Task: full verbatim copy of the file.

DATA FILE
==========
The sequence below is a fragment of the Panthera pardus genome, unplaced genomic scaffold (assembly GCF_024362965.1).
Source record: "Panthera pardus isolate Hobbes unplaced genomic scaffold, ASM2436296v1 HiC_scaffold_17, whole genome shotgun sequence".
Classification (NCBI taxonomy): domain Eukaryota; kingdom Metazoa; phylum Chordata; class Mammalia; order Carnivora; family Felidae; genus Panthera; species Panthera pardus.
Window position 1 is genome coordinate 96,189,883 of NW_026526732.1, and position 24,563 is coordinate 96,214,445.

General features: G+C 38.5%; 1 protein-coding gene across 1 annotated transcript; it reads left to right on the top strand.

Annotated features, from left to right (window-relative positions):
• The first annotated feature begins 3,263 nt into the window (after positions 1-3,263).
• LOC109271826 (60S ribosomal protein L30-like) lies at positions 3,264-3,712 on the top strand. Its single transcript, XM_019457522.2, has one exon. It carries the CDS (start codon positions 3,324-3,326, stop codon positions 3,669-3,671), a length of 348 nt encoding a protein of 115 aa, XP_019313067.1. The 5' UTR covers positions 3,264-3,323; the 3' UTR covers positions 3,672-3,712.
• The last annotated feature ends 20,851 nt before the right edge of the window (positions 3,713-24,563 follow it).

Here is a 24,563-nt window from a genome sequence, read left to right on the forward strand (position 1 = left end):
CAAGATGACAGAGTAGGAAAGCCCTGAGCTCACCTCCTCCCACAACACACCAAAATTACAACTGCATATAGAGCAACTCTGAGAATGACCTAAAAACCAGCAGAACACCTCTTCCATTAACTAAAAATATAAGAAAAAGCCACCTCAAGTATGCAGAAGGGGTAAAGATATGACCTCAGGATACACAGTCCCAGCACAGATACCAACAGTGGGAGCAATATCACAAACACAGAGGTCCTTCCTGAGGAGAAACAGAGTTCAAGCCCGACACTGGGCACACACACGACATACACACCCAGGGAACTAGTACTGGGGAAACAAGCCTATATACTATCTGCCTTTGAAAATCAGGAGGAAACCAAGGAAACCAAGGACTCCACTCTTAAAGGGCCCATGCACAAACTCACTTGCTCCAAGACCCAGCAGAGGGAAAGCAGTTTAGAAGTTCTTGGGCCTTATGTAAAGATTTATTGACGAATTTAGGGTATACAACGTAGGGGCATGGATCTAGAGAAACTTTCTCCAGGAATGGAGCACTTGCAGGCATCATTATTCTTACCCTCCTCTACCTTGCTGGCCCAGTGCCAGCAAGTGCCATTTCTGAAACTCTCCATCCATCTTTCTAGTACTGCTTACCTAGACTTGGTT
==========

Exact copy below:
The sequence below is a fragment of the Panthera pardus genome, unplaced genomic scaffold (assembly GCF_024362965.1).
Source record: "Panthera pardus isolate Hobbes unplaced genomic scaffold, ASM2436296v1 HiC_scaffold_17, whole genome shotgun sequence".
Classification (NCBI taxonomy): domain Eukaryota; kingdom Metazoa; phylum Chordata; class Mammalia; order Carnivora; family Felidae; genus Panthera; species Panthera pardus.
Window position 1 is genome coordinate 96,189,883 of NW_026526732.1, and position 24,563 is coordinate 96,214,445.

General features: G+C 38.5%; 1 protein-coding gene across 1 annotated transcript; it reads left to right on the top strand.

Annotated features, from left to right (window-relative positions):
• The first annotated feature begins 3,263 nt into the window (after positions 1-3,263).
• LOC109271826 (60S ribosomal protein L30-like) lies at positions 3,264-3,712 on the top strand. Its single transcript, XM_019457522.2, has one exon. It carries the CDS (start codon positions 3,324-3,326, stop codon positions 3,669-3,671), a length of 348 nt encoding a protein of 115 aa, XP_019313067.1. The 5' UTR covers positions 3,264-3,323; the 3' UTR covers positions 3,672-3,712.
• The last annotated feature ends 20,851 nt before the right edge of the window (positions 3,713-24,563 follow it).

Here is a 24,563-nt window from a genome sequence, read left to right on the forward strand (position 1 = left end):
CAAGATGACAGAGTAGGAAAGCCCTGAGCTCACCTCCTCCCACAACACACCAAAATTACAACTGCATATAGAGCAACTCTGAGAATGACCTAAAAACCAGCAGAACACCTCTTCCATTAACTAAAAATATAAGAAAAAGCCACCTCAAGTATGCAGAAGGGGTAAAGATATGACCTCAGGATACACAGTCCCAGCACAGATACCAACAGTGGGAGCAATATCACAAACACAGAGGTCCTTCCTGAGGAGAAACAGAGTTCAAGCCCGACACTGGGCACACACACGACATACACACCCAGGGAACTAGTACTGGGGAAACAAGCCTATATACTATCTGCCTTTGAAAATCAGGAGGAAACCAAGGAAACCAAGGACTCCACTCTTAAAGGGCCCATGCACAAACTCACTTGCTCCAAGACCCAGCAGAGGGAAAGCAGTTTAGAAGTTCTTGGGCCTTATGTAAAGATTTATTGACGAATTTAGGGTATACAACGTAGGGGCATGGATCTAGAGAAACTTTCTCCAGGAATGGAGCACTTGCAGGCATCATTATTCTTACCCTCCTCTACCTTGCTGGCCCAGTGCCAGCAAGTGCCATTTCTGAAACTCTCCATCCATCTTTCTAGTACTGCTTACCTAGACTTGGTT